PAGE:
J. K. RowlingJoanne Rowling ( "rolling"; born 31 July 1965), also known by her pen name J. K. Rowling, is a British author and philanthropist. She wrote ''Harry Potter'', a seven-volume children's fantasy series published from 1997 to 2007. The series has sold over 600 million copies, been translated into 84 languages, and spawned a global media franchise including films and video games. ''The Casual Vacancy'' (2012) was her first novel for adults. She writes ''Cormoran Strike'', an ongoing crime fiction series, under the alias Robert Galbraith.
Born in Yate, Gloucestershire, Rowling was working as a researcher and bilingual secretary for Amnesty International in 1990 when she conceived the idea for the ''Harry Potter'' series while on a delayed train from Manchester to London. The seven-year period that followed saw the death of her mother, the birth of her first child, divorce from her first husband, and relative poverty until the first novel in the series, ''Harry Potter and the Philosopher's Stone'', was published in 1997. Six sequels followed, and by 2008, ''Forbes'' had named her the world's highest-paid author.
Rowling concluded the ''Harry Potter'' series with ''Harry Potter and the Deathly Hallows'' (2007). The novels follow a boy called Harry Potter as he attends Hogwarts, a school for wizards, and battles Lord Voldemort. Death and the divide between good and evil are the central themes of the series. Its influences include ''Bildungsroman'' (the coming-of-age genre), school stories, fairy tales, and Christian allegory. The series revived fantasy as a genre in the children's market, spawned a host of imitators, and inspired an active fandom. Critical reception has been more mixed. Many reviewers see Rowling's writing as conventional; some regard her portrayal of gender and social division as regressive. There were also religious debates over ''Harry Potter''.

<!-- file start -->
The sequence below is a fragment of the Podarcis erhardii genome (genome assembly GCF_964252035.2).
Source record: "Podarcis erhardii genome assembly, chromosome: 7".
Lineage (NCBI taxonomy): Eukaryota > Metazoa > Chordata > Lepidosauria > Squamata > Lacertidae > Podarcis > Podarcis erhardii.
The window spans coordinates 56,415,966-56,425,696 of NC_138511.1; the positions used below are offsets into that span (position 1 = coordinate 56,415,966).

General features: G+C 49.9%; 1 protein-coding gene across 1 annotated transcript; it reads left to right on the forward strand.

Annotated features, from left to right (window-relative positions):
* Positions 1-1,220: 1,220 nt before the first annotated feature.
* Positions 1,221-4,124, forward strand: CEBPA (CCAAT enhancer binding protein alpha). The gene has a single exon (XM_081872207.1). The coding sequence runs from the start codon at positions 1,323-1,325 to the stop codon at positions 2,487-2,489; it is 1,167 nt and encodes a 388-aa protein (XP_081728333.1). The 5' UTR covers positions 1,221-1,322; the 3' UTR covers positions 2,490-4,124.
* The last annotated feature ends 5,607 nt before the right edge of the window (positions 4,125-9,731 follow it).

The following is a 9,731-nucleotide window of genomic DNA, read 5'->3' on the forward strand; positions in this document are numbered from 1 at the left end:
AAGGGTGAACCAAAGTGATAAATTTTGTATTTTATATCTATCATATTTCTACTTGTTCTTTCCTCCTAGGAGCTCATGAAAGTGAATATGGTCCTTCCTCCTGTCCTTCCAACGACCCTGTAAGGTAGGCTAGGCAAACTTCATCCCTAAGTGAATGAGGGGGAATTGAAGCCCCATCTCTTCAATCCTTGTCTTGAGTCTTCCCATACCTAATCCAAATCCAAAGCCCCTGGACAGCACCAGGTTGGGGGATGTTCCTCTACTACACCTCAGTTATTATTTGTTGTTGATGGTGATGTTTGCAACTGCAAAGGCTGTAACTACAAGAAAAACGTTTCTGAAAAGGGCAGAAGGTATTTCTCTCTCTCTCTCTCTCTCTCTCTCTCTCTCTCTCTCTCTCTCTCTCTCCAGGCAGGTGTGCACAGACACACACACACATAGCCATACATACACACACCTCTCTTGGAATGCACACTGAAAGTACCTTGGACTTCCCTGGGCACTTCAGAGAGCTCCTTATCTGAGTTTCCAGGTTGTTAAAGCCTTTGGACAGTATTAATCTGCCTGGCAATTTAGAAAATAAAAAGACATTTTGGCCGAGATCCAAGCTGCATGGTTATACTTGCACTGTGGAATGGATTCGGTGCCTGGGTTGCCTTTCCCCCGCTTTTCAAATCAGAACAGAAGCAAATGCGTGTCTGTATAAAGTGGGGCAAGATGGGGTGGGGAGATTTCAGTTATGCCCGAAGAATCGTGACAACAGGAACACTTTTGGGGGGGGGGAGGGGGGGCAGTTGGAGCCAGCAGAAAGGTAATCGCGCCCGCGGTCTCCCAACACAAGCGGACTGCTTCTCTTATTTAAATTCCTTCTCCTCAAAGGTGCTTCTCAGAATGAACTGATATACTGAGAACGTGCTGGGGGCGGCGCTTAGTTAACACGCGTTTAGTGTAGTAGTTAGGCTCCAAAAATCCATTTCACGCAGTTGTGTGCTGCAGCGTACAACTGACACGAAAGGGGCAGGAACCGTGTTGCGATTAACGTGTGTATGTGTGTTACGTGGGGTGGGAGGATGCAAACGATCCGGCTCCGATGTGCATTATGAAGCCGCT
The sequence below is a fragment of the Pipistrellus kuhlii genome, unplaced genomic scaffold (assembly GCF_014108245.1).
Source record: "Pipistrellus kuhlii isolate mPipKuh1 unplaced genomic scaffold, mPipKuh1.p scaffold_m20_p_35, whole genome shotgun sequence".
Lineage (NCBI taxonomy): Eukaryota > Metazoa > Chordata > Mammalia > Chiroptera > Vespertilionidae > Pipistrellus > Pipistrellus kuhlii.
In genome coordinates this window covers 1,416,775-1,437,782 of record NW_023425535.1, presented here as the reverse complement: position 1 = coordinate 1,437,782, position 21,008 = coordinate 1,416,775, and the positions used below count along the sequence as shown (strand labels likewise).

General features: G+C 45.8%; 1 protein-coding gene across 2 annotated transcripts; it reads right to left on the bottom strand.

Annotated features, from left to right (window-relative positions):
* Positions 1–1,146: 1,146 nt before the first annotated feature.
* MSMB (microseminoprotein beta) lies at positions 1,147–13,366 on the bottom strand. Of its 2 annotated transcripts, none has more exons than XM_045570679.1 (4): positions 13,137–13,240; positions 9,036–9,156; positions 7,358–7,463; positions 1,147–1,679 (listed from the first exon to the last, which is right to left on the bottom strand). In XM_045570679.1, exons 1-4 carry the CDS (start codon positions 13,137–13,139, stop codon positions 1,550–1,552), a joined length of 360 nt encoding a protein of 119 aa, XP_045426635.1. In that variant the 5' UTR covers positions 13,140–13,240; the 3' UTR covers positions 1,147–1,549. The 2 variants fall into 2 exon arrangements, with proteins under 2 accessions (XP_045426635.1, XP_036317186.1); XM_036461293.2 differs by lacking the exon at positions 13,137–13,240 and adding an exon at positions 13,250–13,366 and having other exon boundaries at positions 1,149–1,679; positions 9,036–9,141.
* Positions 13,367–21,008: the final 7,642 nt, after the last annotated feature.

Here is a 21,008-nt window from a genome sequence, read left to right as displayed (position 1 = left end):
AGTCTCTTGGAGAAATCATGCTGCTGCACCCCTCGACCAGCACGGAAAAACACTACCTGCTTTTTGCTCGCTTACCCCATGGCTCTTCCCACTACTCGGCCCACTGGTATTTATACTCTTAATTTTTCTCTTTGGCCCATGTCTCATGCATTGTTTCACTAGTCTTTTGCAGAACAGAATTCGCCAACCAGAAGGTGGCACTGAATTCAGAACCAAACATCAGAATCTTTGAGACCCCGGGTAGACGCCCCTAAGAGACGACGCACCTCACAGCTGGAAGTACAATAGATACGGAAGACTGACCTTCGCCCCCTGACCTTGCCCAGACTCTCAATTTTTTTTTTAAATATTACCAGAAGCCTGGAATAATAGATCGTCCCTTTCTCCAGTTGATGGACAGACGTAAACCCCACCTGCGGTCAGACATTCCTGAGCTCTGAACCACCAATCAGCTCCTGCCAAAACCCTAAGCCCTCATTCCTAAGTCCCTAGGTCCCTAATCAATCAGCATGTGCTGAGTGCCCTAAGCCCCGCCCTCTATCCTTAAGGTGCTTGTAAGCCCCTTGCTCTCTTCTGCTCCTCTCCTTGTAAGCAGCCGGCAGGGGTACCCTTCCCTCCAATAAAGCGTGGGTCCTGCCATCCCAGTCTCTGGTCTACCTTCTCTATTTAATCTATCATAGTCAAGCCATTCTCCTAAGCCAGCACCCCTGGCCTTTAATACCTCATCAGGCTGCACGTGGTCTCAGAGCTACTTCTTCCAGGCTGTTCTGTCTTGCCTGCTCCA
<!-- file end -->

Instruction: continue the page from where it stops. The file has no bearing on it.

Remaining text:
Rowling has won many accolades for her work. She has received an OBE and made a Companion of Honour for services to literature and philanthropy. ''Harry Potter'' brought her wealth and recognition, which she has used to advance philanthropic endeavours and political causes. She co-founded the charity Lumos and established the Volant Charitable Trust, named after her mother. Rowling's charitable giving centres on medical causes and supporting at-risk women and children. In politics, she has donated to Britain's Labour Party and opposed Scottish independence and Brexit. Since late 2019, she has publicly expressed her opinions on transgender people and related civil rights. These have been criticised as transphobic by LGBT rights organisations and some feminists, but have received support from other feminists and individuals. Provided by Wikipedia
by Rowling, Joanne K.
London : Bloomsbury, 1999
London : Bloomsbury, 1999
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